Last Monday I did, remotely, my presentation on the 1967 battle of Dak To in Vietnam’s western highlands. It was one of the bloodiest battles during the Vietnam war, and I was right in the middle of it. I was there to provide signals intelligence support to the U.S. 4th Infantry Division and the 173rd Airborne Brigade. My memory of those days is sad and bitter—so many were killed because my warning about the North Vietnamese forces hidden in the mountains and preparing to attack us was ignored.
I coined the term the Cassandra Effect to describe what it was like to foretell what the enemy was going to do and not being believed. Cassandra, according to Greek myth, was a Trojan woman blessed by the gods with the ability to foretell the future and cursed by the gods that no one would believe her. Repeatedly during the thirteen years I spent more time in Vietnam than in the U.S., I knew from intercepting the radio communications of the North Vietnamese what their next moves would be. So often my warnings fell on deaf ears.
The worst of those times came at the end of the war in April 1975. By then I was the National Security Agency (NSA) station chief in Saigon. I warned Graham Martin, the American ambassador, about overwhelming evidence showing that Saigon was about to be attacked. He refused to believe me and didn’t call for an evacuation of the thousands of American civilians still in the city, along with our South Vietnamese counterparts. When the North Vietnamese attacked a few days later, the city descended into panic. I escaped under fire. My South Vietnamese partners, the men I was working with intercepting and explopiting North Vietnamese communications, weren’t so lucky. Some 2,700 of them were killed or captured and sent to so-called “re-education” camps—really concentration camps.
So the stories I tell about the Cassandra Effect are bitter. I’m no longer an active spy, long since retired. But I’m told by those still in the business that we learned by our mistakes and that intelligence is now acted upon. My impression is that that changed for the worse during the Trump administration but that we are mending rapidly under Biden.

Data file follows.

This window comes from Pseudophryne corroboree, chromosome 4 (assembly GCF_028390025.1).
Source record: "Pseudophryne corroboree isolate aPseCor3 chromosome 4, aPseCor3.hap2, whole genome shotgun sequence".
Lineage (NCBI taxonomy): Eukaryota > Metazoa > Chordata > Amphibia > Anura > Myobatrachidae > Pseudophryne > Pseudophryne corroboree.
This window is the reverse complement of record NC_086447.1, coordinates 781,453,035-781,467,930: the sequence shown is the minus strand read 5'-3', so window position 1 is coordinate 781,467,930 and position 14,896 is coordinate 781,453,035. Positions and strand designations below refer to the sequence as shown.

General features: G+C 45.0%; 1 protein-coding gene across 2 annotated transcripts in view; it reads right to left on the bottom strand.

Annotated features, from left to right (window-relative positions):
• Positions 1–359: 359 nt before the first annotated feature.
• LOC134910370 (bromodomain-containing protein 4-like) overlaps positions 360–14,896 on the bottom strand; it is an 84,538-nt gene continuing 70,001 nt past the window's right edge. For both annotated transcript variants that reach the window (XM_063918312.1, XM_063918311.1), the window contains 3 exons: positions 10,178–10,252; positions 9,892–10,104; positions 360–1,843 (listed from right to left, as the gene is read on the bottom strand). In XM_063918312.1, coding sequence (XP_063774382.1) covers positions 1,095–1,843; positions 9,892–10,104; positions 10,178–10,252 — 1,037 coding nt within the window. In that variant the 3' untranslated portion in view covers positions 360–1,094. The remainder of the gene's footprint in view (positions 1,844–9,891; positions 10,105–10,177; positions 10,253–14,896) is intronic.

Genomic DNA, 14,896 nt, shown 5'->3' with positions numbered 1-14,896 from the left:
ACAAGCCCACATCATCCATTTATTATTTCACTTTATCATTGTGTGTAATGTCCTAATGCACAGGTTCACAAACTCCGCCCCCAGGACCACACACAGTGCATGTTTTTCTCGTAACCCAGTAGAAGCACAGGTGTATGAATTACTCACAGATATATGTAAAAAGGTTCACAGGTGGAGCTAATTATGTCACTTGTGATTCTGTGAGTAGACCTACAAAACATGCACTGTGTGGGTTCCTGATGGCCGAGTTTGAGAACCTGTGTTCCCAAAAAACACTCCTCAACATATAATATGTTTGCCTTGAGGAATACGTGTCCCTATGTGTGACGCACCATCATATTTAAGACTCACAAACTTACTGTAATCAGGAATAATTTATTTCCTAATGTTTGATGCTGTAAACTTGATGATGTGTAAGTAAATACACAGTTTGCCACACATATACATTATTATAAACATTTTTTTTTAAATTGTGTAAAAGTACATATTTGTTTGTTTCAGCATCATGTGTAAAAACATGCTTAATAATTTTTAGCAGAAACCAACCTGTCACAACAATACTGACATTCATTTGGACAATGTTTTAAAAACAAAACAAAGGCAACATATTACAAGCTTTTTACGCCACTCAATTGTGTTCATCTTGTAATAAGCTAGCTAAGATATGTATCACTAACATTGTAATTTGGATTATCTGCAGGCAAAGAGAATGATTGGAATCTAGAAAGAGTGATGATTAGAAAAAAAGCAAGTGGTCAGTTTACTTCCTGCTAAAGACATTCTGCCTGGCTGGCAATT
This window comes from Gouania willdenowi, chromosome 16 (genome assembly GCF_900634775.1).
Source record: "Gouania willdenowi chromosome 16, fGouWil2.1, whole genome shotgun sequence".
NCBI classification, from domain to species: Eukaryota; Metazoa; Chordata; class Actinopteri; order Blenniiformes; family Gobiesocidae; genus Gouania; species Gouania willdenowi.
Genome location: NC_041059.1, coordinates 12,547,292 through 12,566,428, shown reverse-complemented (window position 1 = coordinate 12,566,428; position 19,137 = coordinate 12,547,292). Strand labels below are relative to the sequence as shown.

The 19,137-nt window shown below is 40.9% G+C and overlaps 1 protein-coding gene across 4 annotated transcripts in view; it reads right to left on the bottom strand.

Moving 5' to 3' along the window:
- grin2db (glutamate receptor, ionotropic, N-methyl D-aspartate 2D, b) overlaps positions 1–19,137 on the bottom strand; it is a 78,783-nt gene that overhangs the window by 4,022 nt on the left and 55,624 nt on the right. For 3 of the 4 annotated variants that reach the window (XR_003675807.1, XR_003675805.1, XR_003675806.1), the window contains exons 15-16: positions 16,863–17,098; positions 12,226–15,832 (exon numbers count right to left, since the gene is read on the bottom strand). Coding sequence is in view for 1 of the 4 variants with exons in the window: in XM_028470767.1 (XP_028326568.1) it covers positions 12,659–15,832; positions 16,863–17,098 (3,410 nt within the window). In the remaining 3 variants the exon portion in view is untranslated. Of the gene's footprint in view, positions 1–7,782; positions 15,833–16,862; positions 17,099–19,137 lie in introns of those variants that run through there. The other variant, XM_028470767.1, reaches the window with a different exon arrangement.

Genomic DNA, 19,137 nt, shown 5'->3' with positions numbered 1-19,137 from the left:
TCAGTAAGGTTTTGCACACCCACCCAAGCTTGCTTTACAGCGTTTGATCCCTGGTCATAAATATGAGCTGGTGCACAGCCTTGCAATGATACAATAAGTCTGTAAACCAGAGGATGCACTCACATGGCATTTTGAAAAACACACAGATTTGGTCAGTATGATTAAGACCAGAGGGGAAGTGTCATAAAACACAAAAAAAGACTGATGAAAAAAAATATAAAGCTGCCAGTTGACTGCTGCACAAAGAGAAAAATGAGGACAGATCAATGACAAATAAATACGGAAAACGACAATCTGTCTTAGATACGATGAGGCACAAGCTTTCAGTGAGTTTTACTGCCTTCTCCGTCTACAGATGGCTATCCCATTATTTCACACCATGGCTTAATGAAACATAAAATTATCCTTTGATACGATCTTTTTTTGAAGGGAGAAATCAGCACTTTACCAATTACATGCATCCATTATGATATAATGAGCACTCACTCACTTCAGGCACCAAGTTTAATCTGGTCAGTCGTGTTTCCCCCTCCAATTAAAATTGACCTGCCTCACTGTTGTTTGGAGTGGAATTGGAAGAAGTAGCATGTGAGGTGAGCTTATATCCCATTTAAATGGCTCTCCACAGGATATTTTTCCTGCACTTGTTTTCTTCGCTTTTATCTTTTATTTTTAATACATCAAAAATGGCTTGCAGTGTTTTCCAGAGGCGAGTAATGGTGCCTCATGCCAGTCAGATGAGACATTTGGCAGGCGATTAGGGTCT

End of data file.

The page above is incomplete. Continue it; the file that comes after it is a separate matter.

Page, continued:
I can only hope for the best.
3 thoughts on “The Cassandra Effect”
Thank you Sir for your honorable service to our country and our allies. I found your story while looking up “The Cassandra Effect” at the urging of a fellow investor and Macroeconomic quasi-expert in reference to what I believe is the coming collapse of the dollar and our way of life. I have experienced that feeling for quite a while now. When I give those whom I care about advice about how to protect themselves financially and physically during the upcoming mayhem it is very frustrating. I feel like I am giving them answers to questions that they don’t even know exist. Most seem to believe, “it can’t happen here. Not to us” even though the exact same scenario has played out repeatedly throughout history. “History doesn’t always repeat itself, but it does rhyme”. My only issue is your final comments that we are rapidly mending under the current administration. I did vote for President Trump, but I don’t consider myself a zealot Sheep who worships the man. I agree that his administration had its shortcomings. That being said, this current administration, along with its cartel of elite, wealthy bad actors stands for all that I abhor was an America. They embrace the very principles that you so bravely fought against in Vietnam and the Cold War. Socialism is no longer a dirty word. Order, the Constitution and responsibility are frowned upon and adverse opinions are silenced and ridiculed and those making them are shunned and penalized with the sanctioning of the federal government and it’s powerful cohorts. These same people used American tax dollars and the full force of the FBI to unlawfully pursue Mr Trump and knowingly fabricated the now debunked Russian collusion dossier. I am neither a Democrat nor a Republican. I now realize that there isn’t any difference except the same tired talking points to promote discord and division among the majority of society while they continue with their expansion of government, crony capitalism, and unrepeatable damage to all things that our founders considered sacred. These career politicians reject equally reject liberty , privacy, and nearly all of our right. Time and again they legislate assaults upon our freedom under the veil of concern for our collective welfare. It can not be denied that these so called leaders never act in the best interest of America. President Trump may have had his shortcomings, and I agree that he is a pompous and vain man, but he his term and the events surrounding both elections makes obvious that their is certainly a deep state that will use all of its influence and power to maintain the current system that they thrive in while doing nothing for Americans. Thank you for your time. I pray that my thoughts have not fell upon deaf ears as yours unfortunately had in Southeast Asia. Unfortunately i feel that a much higher debt is on the horizon for America and the world and the amount of death and suffering will prove to be exponentially worse than your undoubtedly painful and tragic experiences in Vietnam.
Have you considered an update of this article since the events of August 2021?
Say more, Jason. What happened in August 2021? How would that affect what happened in 1967? My email address is firstname.lastname@example.org